October 1, 2008 | Comments ()

By Brian Prisco | Books | October 1, 2008 |


James Rollins, not to be confused with the excellent Phillie, can be blamed on Dan Brown. When The Da Vinci Code came out, a whole slew of authors sort of came out of hiding in his wake, creating a series of semi-Indiana Jones-ish adventures, following the knights Templar, or seeking out grail memorabilia. The Spear of Destiny, the Holy Grail, the Shroud of Turin, the Apple of Discordia, basically anything that you hunted after when playing Wolfenstein. I read many of these, and they were spectacularly awful. Note to self, if it’s pimped by USA Today, it’s probably gonna suck a goat cock.

Well, Rollins was slightly better than most, because his group was called Sigma, and they were a top secret cabal of scientists who also had military training. You know, smart people who know how to use guns. Often, Rollins would pull a “Law & Order” when mixing his Kool-aid, take some semi-factual information or theory and use it to make his pulpy action. The stories were usually pretty entertaining, and involved the intrepid heroes of SIGMA battling against The Guild, their nefarious arch-rivals.

There’ve been like four SIGMA novels, and they’ve gotten progressively lamer. Well, The Last Oracle takes the cake. First of all, he completely abandons The Guild, except for an odiously bad attempt at a cliffhanger at the end of the book. Secondly, it’s as if he read a Discovery magazine article on autism got all excited, and just packed his novel full of the factoids. And while the source material does factor for some intriguing stuff, it doesn’t fit in his world of melodrama and cheesy action.

Rollins really overdoes it this time through, overdoing his usual overwrought sensationalism. He loves to write short paragraphs with what are supposed to be very deep thoughts but come off more like badly written suspense.

Then he writes a dunh-dunh-dunh.

What’s that? It’s a short sentence that’s supposed to pack a forceful wallop, but it’s really more like one of those moments in a bad television cop serial where someone makes a riveting statement and the music plays a dramatic swell. Gabrielle couldn’t have been sleeping with Bradley. Because he’s her son.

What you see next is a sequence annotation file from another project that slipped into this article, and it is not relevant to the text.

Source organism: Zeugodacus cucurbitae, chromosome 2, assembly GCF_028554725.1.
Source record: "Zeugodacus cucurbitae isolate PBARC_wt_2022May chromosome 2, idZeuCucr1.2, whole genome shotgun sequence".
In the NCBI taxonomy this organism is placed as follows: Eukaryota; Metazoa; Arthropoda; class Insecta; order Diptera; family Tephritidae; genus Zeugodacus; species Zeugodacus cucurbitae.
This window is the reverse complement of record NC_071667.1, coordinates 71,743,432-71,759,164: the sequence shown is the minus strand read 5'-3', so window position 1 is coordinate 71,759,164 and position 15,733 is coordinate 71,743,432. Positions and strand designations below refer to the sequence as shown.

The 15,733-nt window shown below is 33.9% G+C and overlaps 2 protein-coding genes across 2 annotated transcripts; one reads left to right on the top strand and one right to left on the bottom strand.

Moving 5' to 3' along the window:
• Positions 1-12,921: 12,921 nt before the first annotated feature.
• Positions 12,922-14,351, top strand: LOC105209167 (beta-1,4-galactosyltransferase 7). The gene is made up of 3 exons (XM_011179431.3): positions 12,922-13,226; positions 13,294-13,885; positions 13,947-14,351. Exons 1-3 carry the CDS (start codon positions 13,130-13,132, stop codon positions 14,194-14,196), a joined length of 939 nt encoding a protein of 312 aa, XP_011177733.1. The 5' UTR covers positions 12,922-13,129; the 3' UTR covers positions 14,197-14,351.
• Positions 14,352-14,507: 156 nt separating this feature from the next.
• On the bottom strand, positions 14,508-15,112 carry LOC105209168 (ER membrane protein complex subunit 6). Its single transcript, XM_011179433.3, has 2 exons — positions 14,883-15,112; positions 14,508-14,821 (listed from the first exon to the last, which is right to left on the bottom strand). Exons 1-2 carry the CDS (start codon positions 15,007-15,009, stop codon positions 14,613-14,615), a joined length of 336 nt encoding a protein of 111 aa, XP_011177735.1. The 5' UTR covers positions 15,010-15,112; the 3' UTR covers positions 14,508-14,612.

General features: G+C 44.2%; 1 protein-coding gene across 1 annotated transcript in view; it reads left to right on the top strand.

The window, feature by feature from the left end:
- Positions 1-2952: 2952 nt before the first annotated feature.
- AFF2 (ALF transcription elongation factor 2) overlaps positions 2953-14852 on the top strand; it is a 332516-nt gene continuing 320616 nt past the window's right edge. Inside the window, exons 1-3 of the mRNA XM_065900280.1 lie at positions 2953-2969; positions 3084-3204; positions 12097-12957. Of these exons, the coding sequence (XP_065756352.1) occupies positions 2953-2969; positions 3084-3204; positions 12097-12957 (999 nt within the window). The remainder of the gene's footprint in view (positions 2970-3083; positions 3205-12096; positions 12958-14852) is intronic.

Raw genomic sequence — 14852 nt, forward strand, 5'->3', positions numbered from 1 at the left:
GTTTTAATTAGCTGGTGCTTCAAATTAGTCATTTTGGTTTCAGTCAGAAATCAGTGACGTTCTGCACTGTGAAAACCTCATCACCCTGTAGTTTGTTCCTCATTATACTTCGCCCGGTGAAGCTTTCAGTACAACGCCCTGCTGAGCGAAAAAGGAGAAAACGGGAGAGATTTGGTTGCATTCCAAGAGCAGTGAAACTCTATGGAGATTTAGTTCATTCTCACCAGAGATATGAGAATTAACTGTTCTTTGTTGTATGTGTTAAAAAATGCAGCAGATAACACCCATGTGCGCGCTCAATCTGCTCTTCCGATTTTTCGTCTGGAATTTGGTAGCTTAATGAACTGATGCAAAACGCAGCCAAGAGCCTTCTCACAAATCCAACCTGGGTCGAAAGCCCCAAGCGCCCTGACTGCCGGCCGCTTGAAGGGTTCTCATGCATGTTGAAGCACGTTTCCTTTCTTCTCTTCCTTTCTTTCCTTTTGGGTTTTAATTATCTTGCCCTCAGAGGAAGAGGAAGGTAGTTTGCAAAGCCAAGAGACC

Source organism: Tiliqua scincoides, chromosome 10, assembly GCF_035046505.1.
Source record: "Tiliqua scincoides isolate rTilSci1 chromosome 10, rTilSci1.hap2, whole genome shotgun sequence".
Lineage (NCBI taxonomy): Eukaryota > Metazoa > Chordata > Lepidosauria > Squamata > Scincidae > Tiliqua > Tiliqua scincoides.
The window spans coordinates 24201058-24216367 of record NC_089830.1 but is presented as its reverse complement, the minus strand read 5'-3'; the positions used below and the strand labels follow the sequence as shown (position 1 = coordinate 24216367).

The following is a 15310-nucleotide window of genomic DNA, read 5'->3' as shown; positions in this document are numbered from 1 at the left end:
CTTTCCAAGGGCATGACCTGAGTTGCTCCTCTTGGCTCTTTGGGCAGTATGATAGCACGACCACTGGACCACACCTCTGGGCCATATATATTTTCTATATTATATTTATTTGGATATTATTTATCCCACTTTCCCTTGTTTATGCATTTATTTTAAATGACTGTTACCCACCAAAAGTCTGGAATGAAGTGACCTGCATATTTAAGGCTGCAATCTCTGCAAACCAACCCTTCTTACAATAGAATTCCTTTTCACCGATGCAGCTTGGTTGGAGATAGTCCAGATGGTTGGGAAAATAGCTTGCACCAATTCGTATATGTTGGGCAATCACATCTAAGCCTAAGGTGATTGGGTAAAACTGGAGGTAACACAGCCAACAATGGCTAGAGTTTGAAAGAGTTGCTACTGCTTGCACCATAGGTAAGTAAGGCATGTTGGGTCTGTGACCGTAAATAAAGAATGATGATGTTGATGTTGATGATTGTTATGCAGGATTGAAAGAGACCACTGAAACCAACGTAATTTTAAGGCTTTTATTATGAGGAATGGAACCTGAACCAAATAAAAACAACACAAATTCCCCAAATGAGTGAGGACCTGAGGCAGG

Or could she?

Dunh-dunh-dunh!

Rollins loads his books full of either those, or internal monologues that are shamefully leading. He’s assuming his audience is partially autistic themselves, and he keeps leading them by the nose just in case they can’t follow his typical fiction. It doesn’t surprise me in the least that he was capped the write the novelization of the newest Indiana Jones atrocity. He’s been essentially attempting to do that his entire career, especially with his early non-SIGMA novels.

The Last Oracle proposes that the Oracle of Delphi was actually a series of autistic savants who suffered from gas fume hallucinations, and then escaped to India to propagate the Gypsy race. Hence their abilities to fortune tell. All of which is allegedly true. In the novel, a Russian task force has harvested this bloodline of incestuous psychic gypsy children in order to use their autistic savantism to foretell world events and cause a cataclysmic world destruction by utilizing the radioactive fallout from Chernobyl. It’s SIGMA against this cabal, and it’s really weak storytelling of a really weak story. There’s zero drama, and there’s zero suspense. And this is even with the murder of a member of the SIGMA squad. It’s not even a payoff for anyone who’s been following the series. And the torrid love stories are getting really tepid and mediocre. It’s almost bad enough for me to relinquish my recommendation for people to read James Rollins. I seriously am not sure whether I’ll bother to continue the series anymore.

This review is part of the Cannonball Read series. You can read more about it, here.

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100 Books in One Year #10: The Last Oracle by James Rollins

Cannonball Read / Brian Prisco

Books | October 1, 2008 | Comments ()



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